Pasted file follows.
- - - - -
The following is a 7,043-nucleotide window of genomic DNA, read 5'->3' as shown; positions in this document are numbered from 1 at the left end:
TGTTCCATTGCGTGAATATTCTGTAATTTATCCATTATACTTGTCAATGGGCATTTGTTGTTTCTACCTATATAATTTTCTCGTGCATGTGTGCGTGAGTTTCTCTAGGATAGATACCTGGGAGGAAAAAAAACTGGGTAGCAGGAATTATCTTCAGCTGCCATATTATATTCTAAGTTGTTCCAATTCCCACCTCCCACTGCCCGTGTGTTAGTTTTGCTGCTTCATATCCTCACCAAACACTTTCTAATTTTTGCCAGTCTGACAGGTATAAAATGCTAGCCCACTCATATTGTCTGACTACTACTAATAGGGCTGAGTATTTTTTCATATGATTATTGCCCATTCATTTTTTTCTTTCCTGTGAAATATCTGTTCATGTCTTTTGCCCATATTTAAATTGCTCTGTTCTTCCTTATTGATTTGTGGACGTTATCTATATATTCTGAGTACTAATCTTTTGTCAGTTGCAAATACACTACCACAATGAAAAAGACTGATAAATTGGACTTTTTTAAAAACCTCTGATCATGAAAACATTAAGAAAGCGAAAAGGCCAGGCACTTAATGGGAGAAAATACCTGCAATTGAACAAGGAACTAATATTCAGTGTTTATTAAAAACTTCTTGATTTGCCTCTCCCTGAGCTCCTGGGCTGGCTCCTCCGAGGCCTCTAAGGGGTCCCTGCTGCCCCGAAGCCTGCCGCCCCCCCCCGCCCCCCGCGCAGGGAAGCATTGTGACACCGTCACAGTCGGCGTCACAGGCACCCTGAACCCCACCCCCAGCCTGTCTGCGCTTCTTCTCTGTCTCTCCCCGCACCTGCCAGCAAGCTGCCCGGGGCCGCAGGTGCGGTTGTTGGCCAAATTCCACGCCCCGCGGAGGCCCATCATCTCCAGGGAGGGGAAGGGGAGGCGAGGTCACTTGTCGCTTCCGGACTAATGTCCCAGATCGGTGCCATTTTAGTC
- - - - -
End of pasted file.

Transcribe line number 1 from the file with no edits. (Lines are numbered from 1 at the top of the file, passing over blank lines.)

The following is a 7,043-nucleotide window of genomic DNA, read 5'->3' as shown; positions in this document are numbered from 1 at the left end: